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John Motson: A legend never to be forgotten


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Date: February 2023
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Legendary English football commentator John Motson has died at the age of 77. His passing has been mourned by fans, players, and fellow commentators who remember him as an icon in the world of sports broadcasting.

The Prince of Wales led the tributes to Motson, tweeting his condolences and calling him a "legend whose voice was football". Motson had a distinguished 50-year career with the BBC, where he became synonymous with English football. He retired in 2018 after covering 10 World Cups, 10 European Championships, 29 FA Cup finals, and more than 200 England matches.

Motson was known to football fans as "Motty" and was famous for his sheepskin coat. He began working for Match of the Day in 1971 and commentated on more than 2,500 games. His enthusiasm and deep knowledge of the game, its players, and managers earned him a place in the hearts of fans for five decades.

Motson's commentary on Ronnie Radford's famous long-range strike which helped non-league Hereford knock top-flight Newcastle out of the FA Cup in 1972 saw him take top billing on Match Of The Day, pushing him into the spotlight and the affections of the sporting public. His diligence, dedication, and knowledge made him a standard-setter for other commentators in the industry.

Gary Lineker, current Match Of The Day presenter, described him as "a quite brilliant commentator and the voice of football in this country for generations". Sky Sports commentator Martin Tyler said Motson was the standard-bearer for those who followed him. Fellow commentator Clive Tyldesley wrote on Twitter: "As a teenager, I just wanted to be John Motson. Nobody else."

Motson's long career also took in two Olympic Games and Wimbledon's memorable 1988 FA Cup final triumph against Liverpool at Wembley as the "Crazy Gang" beat the "Culture Club". He hung up his microphone for the BBC at the end of the 2017-18 Premier League season and was invited on to the pitch after his final game to receive a special presentation from Crystal Palace boss Roy Hodgson.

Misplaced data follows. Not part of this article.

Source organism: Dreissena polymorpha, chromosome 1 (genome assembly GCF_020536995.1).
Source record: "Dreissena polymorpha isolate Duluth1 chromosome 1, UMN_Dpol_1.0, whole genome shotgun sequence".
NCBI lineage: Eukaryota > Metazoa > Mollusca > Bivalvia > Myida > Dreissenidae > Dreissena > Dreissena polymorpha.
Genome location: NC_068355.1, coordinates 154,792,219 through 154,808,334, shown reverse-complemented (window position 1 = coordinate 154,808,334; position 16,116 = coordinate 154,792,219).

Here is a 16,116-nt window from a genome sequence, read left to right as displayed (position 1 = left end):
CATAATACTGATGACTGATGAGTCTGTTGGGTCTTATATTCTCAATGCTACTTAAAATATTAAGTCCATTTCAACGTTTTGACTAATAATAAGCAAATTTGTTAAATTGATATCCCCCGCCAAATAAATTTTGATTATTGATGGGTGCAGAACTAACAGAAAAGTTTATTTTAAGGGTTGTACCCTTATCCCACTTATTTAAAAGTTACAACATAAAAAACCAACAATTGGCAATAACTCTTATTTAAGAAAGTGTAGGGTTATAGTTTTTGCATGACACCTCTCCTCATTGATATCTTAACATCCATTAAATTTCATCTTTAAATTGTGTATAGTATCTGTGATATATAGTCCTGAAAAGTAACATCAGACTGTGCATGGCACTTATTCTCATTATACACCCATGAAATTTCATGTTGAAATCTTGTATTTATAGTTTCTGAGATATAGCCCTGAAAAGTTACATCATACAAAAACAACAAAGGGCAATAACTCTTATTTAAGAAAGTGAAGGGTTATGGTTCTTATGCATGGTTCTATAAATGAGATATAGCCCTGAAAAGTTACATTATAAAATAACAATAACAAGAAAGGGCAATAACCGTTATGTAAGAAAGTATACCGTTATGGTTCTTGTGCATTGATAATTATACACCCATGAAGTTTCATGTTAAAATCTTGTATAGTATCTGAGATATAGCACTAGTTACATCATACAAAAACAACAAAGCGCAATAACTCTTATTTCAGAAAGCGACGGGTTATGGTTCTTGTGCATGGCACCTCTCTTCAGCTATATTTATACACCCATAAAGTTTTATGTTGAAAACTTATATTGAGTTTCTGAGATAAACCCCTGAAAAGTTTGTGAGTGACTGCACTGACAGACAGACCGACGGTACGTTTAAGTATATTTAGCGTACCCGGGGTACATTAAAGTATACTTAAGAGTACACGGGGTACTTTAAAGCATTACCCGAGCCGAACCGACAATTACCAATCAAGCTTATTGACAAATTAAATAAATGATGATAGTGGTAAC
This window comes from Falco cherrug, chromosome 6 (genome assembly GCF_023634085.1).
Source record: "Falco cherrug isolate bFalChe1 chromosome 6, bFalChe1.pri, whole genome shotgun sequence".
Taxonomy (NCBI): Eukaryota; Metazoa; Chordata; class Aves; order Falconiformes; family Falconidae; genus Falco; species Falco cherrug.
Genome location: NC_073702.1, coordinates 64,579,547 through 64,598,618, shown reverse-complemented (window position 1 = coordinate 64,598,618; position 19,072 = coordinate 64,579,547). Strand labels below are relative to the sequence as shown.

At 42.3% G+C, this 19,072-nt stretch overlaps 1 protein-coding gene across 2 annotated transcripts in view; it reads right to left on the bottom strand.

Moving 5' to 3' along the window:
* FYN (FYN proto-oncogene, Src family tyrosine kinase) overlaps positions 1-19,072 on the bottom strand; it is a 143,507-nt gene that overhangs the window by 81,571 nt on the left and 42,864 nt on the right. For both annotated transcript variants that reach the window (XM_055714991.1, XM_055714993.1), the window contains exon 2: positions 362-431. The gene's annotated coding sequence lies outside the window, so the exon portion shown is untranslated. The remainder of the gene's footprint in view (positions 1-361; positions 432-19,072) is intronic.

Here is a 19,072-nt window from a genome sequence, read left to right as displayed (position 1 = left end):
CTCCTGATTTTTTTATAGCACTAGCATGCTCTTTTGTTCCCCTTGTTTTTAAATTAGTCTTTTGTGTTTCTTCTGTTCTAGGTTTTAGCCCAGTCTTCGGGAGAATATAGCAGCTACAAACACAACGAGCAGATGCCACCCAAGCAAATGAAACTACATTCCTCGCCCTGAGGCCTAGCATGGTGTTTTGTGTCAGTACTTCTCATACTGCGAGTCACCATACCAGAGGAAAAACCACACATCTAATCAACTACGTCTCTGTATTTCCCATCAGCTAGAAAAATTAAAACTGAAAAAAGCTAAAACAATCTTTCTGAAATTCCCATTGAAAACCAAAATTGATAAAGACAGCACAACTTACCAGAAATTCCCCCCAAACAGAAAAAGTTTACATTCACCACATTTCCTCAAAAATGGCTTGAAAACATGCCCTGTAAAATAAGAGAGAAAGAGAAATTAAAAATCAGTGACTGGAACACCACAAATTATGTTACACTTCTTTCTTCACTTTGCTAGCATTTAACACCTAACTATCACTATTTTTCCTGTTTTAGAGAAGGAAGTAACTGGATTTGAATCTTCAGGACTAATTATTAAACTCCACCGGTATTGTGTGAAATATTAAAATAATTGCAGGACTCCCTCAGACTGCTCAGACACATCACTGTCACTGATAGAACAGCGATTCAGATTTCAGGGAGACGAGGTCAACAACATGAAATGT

Motson's broadcasting career began in 1968 as a sports presenter on BBC Radio 2. His big breakthrough came in 1972 when his commentary of Hereford's famous upset of Newcastle in an FA Cup replay earned him a regular slot on Match of the Day. He called his first FA Cup final in 1977 and from 1979 to 2008 he commentated on every FA Cup final for the BBC. He was also the BBC's voice for other major football finals, including the European Championship and the World Cup.

Motson's contribution to the world of sports broadcasting was recognized in 2001 when he was awarded an OBE for his services to sports broadcasting. The BBC celebrated his career with three special programs in 2018, including Motty Mastermind, Motty – The Man Behind The Sheepskin, and Countdown To The Full Motty.

BBC director-general Tim Davie described Motson as "the voice of a footballing generation," steering fans "through the twists and turns of FA Cup runs, the highs and lows of World Cups and, of course, Saturday nights on Match of the Day." Davie added, "Like all the greats behind the mic, John had the right words, at the right time, for all the big moments. He will rightly be remembered as a legendary figure in British sports broadcasting, respected by those in the game, loved by fans, and an inspiration to those who followed him in the commentary box."

The passing of John Motson is a great loss to the world of sports broadcasting. His voice, enthusiasm, and knowledge of the game will be sorely missed.



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